Few things are more exciting than building a new identity or refreshing an existing one. It becomes a part of all advertising and communications—a visual representation of the brand. Excellence in this area is not measured by how cool the logo looks or how clever the tagline reads. None of this matters if the target audience gets a wrong impression. This is particularly bad if it’s a first impression. A successful identity helps audience members form perceptions that are expected and favorable, leading to trust and advocacy for the brand.
“You can turn a page and, before you really comprehend it, there’s a feeling. There’s a vibration. If it’s the wrong vibration for what you want to convey, what follows is going to fight it—an uphill battle against the original impression you made.”
Bernbach knew, consciously or subconsciously, people continually form perceptions about brands. He was referring to a print ad, but this is true about any advertising or corporate communication. If the wrong perception results from branded communications, it can be difficult or impossible to change that perception and build a trusting relationship. The goal is to influence perceptions that are true about the organization (or product) as well as important to the target audience. Otherwise, audience members will not become users, fans, or advocates of the brand.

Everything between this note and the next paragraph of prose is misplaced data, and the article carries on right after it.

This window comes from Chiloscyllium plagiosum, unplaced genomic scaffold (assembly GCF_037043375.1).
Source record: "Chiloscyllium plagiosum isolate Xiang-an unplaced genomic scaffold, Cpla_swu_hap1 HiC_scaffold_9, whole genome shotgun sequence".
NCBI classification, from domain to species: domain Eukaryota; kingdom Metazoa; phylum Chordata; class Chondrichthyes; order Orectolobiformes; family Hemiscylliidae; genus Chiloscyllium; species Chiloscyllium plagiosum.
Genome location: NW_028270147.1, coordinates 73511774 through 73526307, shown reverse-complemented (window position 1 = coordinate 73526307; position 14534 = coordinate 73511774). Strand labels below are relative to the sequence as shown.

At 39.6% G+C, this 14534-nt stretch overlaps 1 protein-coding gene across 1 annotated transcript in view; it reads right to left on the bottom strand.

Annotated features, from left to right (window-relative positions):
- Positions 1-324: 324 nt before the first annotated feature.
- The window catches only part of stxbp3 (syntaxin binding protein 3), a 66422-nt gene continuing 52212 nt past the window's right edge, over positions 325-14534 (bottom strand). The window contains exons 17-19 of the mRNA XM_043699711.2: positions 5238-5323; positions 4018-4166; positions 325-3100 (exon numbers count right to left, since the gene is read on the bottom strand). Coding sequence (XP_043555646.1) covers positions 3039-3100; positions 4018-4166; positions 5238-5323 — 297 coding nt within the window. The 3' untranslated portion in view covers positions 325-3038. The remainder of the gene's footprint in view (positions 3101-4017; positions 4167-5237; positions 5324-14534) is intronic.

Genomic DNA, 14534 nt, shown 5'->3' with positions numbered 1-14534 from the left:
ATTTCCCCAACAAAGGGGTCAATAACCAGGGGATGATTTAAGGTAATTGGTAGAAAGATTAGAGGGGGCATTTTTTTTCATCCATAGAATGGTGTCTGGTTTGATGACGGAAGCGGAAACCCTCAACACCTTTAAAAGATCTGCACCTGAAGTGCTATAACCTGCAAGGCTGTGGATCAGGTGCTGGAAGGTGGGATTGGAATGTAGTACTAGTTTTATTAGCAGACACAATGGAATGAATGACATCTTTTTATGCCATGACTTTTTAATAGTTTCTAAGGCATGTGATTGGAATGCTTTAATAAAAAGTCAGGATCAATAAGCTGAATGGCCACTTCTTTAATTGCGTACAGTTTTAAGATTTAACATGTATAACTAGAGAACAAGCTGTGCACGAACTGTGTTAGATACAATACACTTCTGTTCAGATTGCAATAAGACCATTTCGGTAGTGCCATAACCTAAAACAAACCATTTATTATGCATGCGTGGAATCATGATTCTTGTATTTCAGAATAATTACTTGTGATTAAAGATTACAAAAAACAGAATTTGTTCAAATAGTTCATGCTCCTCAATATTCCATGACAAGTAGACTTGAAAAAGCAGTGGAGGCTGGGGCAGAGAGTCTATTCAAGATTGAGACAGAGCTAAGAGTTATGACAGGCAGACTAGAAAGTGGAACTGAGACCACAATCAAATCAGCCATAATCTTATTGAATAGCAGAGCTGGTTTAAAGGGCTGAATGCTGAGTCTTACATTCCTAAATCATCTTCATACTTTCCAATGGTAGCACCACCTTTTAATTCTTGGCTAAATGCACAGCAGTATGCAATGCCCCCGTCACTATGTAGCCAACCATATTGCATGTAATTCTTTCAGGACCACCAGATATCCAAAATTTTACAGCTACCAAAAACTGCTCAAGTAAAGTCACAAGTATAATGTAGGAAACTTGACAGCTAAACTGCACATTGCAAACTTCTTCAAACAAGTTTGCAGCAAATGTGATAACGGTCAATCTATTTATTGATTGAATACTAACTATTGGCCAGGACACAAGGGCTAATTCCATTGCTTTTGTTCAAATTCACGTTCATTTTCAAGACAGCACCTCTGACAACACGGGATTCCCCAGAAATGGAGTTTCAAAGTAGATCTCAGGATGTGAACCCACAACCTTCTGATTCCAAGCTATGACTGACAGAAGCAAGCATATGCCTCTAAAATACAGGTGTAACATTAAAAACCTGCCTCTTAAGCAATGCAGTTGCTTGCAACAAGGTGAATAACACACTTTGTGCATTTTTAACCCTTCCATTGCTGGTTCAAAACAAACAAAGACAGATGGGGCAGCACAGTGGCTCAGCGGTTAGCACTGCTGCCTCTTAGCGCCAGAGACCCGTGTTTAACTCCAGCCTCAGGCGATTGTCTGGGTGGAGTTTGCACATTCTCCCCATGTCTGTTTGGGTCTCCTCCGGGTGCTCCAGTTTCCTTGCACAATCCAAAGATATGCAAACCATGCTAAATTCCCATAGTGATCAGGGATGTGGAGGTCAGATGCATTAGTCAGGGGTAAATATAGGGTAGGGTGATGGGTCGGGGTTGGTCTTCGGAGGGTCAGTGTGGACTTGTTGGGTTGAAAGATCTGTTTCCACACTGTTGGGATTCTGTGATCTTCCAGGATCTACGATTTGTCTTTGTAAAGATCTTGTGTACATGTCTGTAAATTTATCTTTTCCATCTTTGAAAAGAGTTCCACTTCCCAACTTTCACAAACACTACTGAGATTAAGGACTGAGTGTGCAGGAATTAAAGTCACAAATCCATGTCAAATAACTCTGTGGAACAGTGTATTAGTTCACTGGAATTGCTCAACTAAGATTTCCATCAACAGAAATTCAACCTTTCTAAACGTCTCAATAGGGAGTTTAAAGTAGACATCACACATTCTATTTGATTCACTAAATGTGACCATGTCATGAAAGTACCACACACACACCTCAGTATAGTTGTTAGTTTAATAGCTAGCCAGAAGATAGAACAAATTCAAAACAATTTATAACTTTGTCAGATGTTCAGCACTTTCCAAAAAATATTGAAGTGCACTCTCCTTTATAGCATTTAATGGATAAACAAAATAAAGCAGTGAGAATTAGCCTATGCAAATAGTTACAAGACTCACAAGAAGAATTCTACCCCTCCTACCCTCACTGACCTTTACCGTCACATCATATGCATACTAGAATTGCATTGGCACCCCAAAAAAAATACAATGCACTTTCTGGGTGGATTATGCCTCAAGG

Taking the time to understand authentic characteristics of the brand as well as needs, beliefs, and preferences of the target audience is the best way to ensure that identity pieces reflect that understanding. Avoid the temptation to copy trends or simply choose a design that appears stylish. Be original, and more importantly, be relevant to the target audience. Take the time to create a compelling visual identity, then use it consistently to ensure positive first impressions and reinforce them with future visual communications.